Jeff Gordon forever is linked with Indianapolis Motor Speedway.
As a child growing up in Northern California dreaming of racing in the Indianapolis 500, the hallowed grounds of 16th and Georgetown were Gordon's beacon. It's why his parents relocated to Pittsboro, Ind., roughly 30 minutes outside the track's front gate, when he was just entering his teen years.
To further his burgeoning career, Gordon needed to live in state without an age limit prohibiting what kind of cars he could wheel. And if he were to one day to be a part of the Greatest Spectacle in Racing, then being in the hub of open-wheel racing made most sense.
Once residing within the Hoosier state, Gordon had no shortage of avenues to showcase his immense talent. Over the next few years, he would win just about every sprint car race of consequence, seemingly destined to become America's next great driver.
But while the ability was obvious, there was one major hurdle Gordon couldn't overcome. Racing Indy-cars required money to obtain a quality ride, something Gordon simply didn't have. That lack of opportunity spurred him to look south and to NASCAR, where a driver could still land a seat with good team because of their proficiency and not the size of their checkbook.
The transition to stock cars seemingly ended Gordon's quest of Indianapolis glory. At that time only open-wheel cars sped across the frontstretch bricks.
A funny thing happened, though. During Gordon's 1993 rookie season in what is now the Sprint Cup Series, Indianapolis announced it would host a NASCAR race the following year -- instantly revitalizing a once dormant dream.
That next summer one of the most anticipated races in NASCAR history took the green flag, and of the 43 drivers comprising the inaugural field, just one had strong ties to the area. And in a finish that could've easily been construed as scripted because how the events unfolded, the local favorite ended the day celebrating in Victory Lane.
The win was the second of what to date is 92 Cup Series victories Gordon owns, and the first of what would be five Brickyard 400 triumphs. And in the 21 years since, Gordon's career became synonymous with Indianapolis, as only retired Formula One driver Michael Schumacher has more victories (six).
Gordon's first Indianapolis win became one of the defining moments that helped explode NASCAR's popularity to unimaginable heights. A regional sport with a core audience based primarily in the Southeast, stock car went national in the 1990s, its television ratings and attendance on par with and often exceeding that of all other professional sports.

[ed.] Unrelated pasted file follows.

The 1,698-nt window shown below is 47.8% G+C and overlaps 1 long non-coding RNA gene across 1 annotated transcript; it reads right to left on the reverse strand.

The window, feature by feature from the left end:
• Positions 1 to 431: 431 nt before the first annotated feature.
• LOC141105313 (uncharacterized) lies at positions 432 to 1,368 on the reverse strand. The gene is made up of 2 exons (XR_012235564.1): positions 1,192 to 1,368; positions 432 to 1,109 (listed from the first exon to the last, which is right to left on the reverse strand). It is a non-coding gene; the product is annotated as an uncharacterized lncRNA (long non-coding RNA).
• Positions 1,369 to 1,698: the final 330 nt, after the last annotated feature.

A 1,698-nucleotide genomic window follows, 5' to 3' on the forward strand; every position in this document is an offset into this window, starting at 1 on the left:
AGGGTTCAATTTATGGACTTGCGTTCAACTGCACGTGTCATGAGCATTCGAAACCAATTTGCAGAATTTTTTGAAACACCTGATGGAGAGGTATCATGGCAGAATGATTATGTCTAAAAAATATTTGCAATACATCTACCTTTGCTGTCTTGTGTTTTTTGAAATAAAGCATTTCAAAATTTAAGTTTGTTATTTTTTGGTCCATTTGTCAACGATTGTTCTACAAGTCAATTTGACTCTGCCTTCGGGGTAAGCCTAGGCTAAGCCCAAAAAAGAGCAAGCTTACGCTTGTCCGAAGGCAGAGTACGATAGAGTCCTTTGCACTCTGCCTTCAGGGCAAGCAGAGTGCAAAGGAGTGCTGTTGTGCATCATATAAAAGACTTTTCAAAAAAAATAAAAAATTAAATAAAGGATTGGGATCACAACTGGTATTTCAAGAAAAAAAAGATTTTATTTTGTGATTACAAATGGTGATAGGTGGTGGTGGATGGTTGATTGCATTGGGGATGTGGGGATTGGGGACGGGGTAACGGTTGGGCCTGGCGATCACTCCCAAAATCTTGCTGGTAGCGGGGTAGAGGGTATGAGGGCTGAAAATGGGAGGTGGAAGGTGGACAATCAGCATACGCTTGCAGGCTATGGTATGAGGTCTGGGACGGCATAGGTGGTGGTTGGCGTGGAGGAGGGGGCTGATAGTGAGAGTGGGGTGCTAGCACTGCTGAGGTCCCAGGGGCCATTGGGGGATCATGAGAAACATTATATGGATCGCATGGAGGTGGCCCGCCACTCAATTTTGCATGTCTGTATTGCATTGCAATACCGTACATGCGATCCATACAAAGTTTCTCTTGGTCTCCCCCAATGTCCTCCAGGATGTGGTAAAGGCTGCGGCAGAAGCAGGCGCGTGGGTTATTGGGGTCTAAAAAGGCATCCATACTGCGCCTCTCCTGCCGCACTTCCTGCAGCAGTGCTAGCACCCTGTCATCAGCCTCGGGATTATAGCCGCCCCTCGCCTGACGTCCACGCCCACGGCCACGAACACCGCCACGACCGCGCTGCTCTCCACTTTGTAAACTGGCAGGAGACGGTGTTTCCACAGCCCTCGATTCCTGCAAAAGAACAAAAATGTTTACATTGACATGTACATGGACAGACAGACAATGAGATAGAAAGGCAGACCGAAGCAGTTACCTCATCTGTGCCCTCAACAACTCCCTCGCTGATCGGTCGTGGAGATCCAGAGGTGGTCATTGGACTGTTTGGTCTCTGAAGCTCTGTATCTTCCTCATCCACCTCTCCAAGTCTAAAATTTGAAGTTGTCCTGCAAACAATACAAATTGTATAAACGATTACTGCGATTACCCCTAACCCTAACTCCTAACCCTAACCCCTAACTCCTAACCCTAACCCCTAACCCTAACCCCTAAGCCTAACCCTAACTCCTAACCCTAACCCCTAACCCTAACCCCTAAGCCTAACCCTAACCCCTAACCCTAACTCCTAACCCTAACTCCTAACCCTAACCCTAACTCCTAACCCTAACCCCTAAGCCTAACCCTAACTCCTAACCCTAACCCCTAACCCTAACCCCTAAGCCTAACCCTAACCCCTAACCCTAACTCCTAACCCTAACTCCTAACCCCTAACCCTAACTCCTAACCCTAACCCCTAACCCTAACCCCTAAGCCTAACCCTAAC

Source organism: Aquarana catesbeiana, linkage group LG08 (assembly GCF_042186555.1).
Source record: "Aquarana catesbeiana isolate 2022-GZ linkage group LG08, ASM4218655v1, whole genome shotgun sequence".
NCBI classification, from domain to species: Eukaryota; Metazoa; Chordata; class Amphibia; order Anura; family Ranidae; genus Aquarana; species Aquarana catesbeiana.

In addition to fueling NASCAR's rising status, Gordon ushered in a new era at Indianapolis. Not only was the track no longer exclusive to open-wheel cars, its annual stock car race evolved into the marquee attraction as warring factions destroyed IndyCar. Only recently has the spectrum gone back to how it used to be, with the Indianapolis 500 the speedway's crown jewel.
For young open-wheel drivers growing up in Indiana, they didn't dream of one day racing in the Indianapolis 500, but the Brickyard 400. Thanks to Gordon's vast success, they were welcomed in stock car land where opportunities to compete were rife.
However, the time has come for Gordon to say farewell to the track he adores and to the legion of supporters who've seen him develop firsthand from a teenage prodigy to a legend.
A yearning to spend more time with his two young children compelled Gordon, 43, to announce in January that this would be his final season. And so Sunday will be the last time he races in front of his home state fans and on the track he cherishes more than any other.
Befitting his status, the sport has gone all-out to demonstrate to Gordon what he means to them and the legacy he leaves behind. Nearly every stop on the NASCAR circuit has seen him showered with adulation and gifts, including a racecar for his two kids, a giant bottle of wine and even a track named after him.
While continuing to express sincere gratitude, he has tried to focus on making his final season more than just a long goodbye. But Indianapolis is different and if anyone knows that, it's Gordon. The track has defined his career, just as he's come to define the track as the home of NASCAR's second biggest race.